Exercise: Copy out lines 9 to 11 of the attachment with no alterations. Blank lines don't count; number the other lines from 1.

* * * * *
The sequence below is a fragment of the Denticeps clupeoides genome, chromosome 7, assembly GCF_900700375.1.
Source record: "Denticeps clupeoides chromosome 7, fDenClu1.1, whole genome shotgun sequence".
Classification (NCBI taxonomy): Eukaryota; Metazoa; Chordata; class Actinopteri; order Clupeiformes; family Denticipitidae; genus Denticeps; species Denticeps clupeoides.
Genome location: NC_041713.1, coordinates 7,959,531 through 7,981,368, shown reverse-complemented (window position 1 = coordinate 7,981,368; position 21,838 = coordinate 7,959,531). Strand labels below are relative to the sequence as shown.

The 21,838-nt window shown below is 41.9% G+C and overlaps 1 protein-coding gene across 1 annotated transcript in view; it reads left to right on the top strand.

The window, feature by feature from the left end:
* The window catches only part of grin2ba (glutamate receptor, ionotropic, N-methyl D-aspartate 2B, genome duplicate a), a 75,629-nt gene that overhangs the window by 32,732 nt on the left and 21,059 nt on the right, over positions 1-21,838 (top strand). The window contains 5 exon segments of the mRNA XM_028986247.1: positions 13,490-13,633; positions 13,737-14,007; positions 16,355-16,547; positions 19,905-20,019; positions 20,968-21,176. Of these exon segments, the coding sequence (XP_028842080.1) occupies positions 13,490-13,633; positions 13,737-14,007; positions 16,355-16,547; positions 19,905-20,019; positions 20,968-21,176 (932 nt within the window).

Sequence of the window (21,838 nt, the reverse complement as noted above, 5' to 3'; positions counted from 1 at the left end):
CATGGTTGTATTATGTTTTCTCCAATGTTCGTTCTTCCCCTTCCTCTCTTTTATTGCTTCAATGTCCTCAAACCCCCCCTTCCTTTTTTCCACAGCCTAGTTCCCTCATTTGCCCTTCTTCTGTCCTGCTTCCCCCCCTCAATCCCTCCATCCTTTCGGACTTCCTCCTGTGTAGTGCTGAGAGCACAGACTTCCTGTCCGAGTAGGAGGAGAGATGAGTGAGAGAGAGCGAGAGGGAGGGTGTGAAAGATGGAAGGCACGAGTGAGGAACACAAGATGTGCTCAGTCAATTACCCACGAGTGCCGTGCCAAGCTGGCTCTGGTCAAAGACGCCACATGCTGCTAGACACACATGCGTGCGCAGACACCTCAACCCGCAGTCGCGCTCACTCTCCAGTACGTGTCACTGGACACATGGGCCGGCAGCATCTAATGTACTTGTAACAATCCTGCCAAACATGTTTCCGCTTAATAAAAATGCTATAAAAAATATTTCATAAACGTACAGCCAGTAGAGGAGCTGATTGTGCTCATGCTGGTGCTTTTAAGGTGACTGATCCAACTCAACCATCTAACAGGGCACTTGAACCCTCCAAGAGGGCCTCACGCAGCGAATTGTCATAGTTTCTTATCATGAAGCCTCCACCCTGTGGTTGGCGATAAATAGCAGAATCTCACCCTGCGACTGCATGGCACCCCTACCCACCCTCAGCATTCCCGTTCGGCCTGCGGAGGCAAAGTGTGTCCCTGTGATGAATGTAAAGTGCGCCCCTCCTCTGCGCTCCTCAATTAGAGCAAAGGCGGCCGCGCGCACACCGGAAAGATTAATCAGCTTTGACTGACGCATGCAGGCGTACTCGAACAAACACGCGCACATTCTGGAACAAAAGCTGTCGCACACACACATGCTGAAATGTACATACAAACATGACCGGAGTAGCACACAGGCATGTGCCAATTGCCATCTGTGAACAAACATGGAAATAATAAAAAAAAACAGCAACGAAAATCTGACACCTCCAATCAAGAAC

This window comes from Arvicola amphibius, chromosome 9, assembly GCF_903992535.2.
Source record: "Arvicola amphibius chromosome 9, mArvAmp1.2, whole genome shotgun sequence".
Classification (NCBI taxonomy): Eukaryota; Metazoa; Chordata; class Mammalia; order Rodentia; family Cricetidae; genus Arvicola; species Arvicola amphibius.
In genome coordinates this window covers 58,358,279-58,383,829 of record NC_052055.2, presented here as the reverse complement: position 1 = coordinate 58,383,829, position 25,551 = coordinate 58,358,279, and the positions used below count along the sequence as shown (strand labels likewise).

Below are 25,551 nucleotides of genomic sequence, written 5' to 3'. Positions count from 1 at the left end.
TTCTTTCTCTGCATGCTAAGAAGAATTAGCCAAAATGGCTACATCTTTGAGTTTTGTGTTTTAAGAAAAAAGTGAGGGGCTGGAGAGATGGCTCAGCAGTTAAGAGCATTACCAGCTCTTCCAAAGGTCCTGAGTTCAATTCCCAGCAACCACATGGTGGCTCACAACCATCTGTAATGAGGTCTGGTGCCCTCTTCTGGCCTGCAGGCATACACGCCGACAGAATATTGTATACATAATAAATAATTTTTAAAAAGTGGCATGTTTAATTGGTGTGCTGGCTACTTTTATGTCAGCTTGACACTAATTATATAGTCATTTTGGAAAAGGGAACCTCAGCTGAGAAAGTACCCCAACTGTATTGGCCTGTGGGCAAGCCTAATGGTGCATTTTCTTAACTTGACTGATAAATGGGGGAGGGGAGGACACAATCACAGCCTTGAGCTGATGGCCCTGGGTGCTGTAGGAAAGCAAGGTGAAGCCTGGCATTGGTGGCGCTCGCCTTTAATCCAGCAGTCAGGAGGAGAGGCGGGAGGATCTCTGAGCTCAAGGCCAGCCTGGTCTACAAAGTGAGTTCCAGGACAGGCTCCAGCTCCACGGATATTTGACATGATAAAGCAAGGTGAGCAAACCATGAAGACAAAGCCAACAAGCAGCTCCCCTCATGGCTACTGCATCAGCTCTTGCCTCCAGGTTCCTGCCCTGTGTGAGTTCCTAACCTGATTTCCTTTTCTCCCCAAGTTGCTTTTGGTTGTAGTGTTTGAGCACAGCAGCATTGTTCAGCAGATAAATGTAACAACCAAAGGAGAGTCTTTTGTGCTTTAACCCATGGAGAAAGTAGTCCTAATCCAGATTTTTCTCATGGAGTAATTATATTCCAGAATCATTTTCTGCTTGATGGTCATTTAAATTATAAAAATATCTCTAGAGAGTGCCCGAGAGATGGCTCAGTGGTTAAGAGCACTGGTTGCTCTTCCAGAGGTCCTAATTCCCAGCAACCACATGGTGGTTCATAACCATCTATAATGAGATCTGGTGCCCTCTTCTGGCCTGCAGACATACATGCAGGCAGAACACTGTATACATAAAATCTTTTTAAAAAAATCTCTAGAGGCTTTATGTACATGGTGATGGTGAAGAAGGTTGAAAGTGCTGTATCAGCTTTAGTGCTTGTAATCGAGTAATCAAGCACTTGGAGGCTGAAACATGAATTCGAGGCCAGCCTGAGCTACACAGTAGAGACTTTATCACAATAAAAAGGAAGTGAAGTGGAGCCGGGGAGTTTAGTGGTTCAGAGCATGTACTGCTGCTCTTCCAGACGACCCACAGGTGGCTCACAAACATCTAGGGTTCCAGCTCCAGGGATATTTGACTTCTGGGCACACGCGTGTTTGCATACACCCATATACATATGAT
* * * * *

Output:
CATGGTTGTATTATGTTTTCTCCAATGTTCGTTCTTCCCCTTCCTCTCTTTTATTGCTTCAATGTCCTCAAACCCCCCCTTCCTTTTTTCCACAGCCTAGTTCCCTCATTTGCCCTTCTTCTGTCCTGCTTCCCCCCCTCAATCCCTCCATCCTTTCGGACTTCCTCCTGTGTAGTGCTGAGAGCACAGACTTCCTGTCCGAGTAGGAGGAGAGATGAGTGAGAGAGAGCGAGAGGGAGGGTGTGAAAGATGGAAGGCACGAGTGAGGAACACAAGATGTGCTCAGTCAATTACCCACGAGTGCCGTGCCAAGCTGGCTCTGGTCAAAGACGCCACATGCTGCTAGACACACATGCGTGCGCAGACACCTCAACCCGCAGTCGCGCTCACTCTCCAGTACGTGTCACTGGACACATGGGCCGGCAGCATCTAATGTACTTGTAACAATCCTGCCAAACATGTTTCCGCTTAATAAAAATGCTATAAAAAATATTTCATAAACGTACAGCCAGTAGAGGAGCTGATTGTGCTCATGCTGGTGCTTTTAAGGTGACTGATCCAACTCAACCATCTAACAGGGCACTTGAACCCTCCAAGAGGGCCTCACGCAGCGAATTGTCATAGTTTCTTATCATGAAGCCTCCACCCTGTGGTTGGCGATAAATAGCAGAATCTCACCCTGCGACTGCATGGCACCCCTACCCACCCTCAGCATTCCCGTTCGGCCTGCGGAGGCAAAGTGTGTCCCTGTGATGAATGTAAAGTGCGCCCCTCCTCTGCGCTCCTCAATTAGAGCAAAGGCGGCCGCGCGCACACCGGAAAGATTAATCAGCTTTGACTGACGCATGCAGGCGTACTCGAACAAACACGCGCACATTCTGGAACAAAAGCTGTCGCACACACACATGCTGAAATGTACATACAAACATGACCGGAGTAGCACACAGGCATGTGCCAATTGCCATCTGTGAACAAACATGGAAATAATAAAAAAAAACAGCAACGAAAATCTGACACCTCCAATCAAGAAC

This window comes from Arvicola amphibius, chromosome 9, assembly GCF_903992535.2.
Source record: "Arvicola amphibius chromosome 9, mArvAmp1.2, whole genome shotgun sequence".